Building a Blog

I’ve been contemplating starting my own blog for quite some time now, but I’ve never followed through with it. However, I recently came across “Become a Social Developer” that finally convinced me to setup my own blog.

While I am still in the process of watching all the video content that Scott Hanselman and Jeff Atwood have made available, I’ve already started working on my blog.

What’s in this post

In this post, I’ll talk about the requirements I set out for myself for my blog and how that influenced my choice of technologies/frameworks/services to build and host my blog.

In future posts in the series, I’ll go into greater details about how I set up each one the pieces and how you can replicate my setup.

But.. Does it scale?

Let me paint you a picture: you write up a blog post and share it on Hacker News. Your post is wildly popular and you end up making the front page. Someone who sees it on the front page of HN, thinks it’s worth sharing on Reddit as well. Your site is now receiving 2k-3k unique visitors a second. Let’s assume your blog post has a logo, a couple of css/js files, a couple of images and a favicon ( around 10-20 web requests for every new visitor). So the question is will your site be able to handle around 50k requests per second without going down, turning unresponsive, or burning a giant hole in your pocket (oops, auto-scale)? A simple way around this problem was to build my blog as a static site. Since every visitor to my blog sees the same content, I could easily get by without serving any dynamic content.

Static site

Over the past couple of years, static sites have surged in popularity again. Amazon AWS S3 is ridiculously cheap and GitHub Pages is free to host static sites (Sorry! No love for Azure here ☹ ). Additionally, using S3/GitHub Pages means I no longer have to worry about OS updates, system reboots, security vulnerabilities, or even poor performance in my web application. NPR had a fantastic piece on how they use just a couple of servers and S3 to build news applications.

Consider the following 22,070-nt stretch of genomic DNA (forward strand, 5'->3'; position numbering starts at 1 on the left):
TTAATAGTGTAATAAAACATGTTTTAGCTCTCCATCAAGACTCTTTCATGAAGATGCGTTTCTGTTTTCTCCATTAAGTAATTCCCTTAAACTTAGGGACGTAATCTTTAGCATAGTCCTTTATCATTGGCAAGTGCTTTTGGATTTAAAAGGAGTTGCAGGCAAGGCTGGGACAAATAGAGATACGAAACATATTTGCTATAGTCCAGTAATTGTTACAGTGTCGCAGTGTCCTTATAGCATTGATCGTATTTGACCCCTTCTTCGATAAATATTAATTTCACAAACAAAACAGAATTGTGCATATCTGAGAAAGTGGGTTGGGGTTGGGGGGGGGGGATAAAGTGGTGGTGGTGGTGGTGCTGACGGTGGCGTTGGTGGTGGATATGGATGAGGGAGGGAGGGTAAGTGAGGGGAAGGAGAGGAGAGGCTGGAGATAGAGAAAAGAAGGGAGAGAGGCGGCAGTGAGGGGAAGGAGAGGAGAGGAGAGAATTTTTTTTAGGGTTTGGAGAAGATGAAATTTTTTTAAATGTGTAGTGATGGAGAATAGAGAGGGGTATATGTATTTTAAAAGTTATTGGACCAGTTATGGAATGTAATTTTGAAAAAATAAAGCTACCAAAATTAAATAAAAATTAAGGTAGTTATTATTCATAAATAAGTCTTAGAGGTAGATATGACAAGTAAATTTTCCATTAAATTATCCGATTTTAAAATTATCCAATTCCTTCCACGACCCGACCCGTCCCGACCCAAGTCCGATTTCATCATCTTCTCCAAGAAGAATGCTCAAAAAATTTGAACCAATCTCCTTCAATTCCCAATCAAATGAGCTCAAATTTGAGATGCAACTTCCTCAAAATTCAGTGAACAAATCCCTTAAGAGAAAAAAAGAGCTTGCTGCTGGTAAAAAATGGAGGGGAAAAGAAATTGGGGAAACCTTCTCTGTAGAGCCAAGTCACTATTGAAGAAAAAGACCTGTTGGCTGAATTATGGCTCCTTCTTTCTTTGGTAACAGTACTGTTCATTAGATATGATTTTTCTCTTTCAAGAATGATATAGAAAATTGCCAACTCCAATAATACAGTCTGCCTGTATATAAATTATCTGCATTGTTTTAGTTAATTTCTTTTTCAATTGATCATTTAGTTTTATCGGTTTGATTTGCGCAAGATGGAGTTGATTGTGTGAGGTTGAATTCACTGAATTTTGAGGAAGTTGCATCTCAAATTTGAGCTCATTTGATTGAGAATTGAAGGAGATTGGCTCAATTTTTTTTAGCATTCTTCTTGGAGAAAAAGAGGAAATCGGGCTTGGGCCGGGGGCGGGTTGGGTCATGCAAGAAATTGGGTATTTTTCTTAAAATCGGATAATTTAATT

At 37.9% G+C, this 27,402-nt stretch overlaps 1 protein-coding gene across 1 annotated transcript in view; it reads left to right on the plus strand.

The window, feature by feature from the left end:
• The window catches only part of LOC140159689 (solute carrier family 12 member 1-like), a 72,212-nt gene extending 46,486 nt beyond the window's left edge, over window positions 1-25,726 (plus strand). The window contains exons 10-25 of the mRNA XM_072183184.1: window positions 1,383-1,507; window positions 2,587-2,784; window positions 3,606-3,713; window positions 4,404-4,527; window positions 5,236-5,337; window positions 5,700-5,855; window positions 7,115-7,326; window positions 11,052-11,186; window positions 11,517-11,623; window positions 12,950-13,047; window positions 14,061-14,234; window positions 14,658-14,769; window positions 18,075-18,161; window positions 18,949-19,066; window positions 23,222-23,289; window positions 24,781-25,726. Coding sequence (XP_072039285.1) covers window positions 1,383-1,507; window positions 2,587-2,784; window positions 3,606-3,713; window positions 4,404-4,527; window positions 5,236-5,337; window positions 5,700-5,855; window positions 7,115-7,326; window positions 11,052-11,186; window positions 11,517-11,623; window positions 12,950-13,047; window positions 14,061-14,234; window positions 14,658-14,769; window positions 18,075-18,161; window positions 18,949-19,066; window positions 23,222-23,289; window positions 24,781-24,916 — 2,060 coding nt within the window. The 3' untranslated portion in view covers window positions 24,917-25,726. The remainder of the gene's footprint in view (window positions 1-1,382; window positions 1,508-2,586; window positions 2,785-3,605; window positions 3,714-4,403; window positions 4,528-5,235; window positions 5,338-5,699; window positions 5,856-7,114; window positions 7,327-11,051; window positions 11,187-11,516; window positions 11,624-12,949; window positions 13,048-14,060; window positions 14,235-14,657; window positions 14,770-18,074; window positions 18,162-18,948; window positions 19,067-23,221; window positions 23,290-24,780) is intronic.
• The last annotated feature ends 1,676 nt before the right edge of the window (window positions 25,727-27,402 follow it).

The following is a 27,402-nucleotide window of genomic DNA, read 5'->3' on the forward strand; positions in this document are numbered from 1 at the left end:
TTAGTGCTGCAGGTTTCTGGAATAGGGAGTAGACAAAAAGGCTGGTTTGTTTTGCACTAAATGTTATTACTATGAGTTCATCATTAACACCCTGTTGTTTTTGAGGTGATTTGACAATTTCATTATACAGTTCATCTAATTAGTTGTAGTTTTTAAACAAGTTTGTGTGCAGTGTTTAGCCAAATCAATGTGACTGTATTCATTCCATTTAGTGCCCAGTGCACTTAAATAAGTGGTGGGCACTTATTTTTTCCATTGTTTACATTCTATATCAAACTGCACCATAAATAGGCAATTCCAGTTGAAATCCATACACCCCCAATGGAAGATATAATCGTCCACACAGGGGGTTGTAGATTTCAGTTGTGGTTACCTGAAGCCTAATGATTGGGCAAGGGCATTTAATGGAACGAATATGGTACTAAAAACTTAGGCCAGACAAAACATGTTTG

Builds on Windows; builds on Mac

While having a static site is desirable when it comes to hosting, it unreasonable to have to write a blog in just raw HTML. NPR built their own static site generator that is based on Flask (Python microframework). Most static site generators use some sort of templating engine and build system that allows you to author your content in plain-text based formats like Markdown and reStructuredText and output rendered HTML. Jekyll and Octopress(a collection of plugins and configuration for Jekyll) seem to among the most popular static site generators. However, Jekyll is not officially supported on Windows. I ended up choosing Hugo, a static site generator built using Go, as my platform of choice. Having previously used Sphinx at work and being annoyed by the long build times, I chose Hugo solely because of the extremely fast build times. Hugo seems to have burgeoning community around it and a lot of popular Jekyll themes seem to have already been ported to Hugo. While I’ve been intending to give a Go a spin, I ended up using the pre-compiled binaries for Hugo instead of opting to build from source. I was able to use brew to install Hugo on my Mac, and chocolatey to install Hugo on my Windows box.


While I don’t expect to do any payment processing on my personal blog nor do I serve up any login page, having an SSL issued from a trusted CA will still protect readers of my blog from a Man-in-the-middle (MITM) attack. Additionally, a huge motivation for me to use SSL was that Google now uses HTTPS as a ranking signal.

Free SSL Certs

It used to be the case that SSL certificates were very expensive and I would have never even considered getting one in the past for a personal website. However, both Let’s Encrypt and Cloudflare have recently started offering free Domain Validated (DV) certificates. While Let’s Encrypt is it’s own CA, Cloudflare provides certificates issued by Comodo. Using Cloudflare as my DNS service and allowing the edge server in it’s Content Delivery Network (CDN) to serve up my SSL certificate proved to be a easier option for me than getting set up with Let’s Encrypt.

Closing thoughts

While I continue to try and set up this infrastructure for my blog, I’ve reached my first base camp. The screenshot below shows a couple of things I’ve already accomplished.

Eventually- Placeholder site

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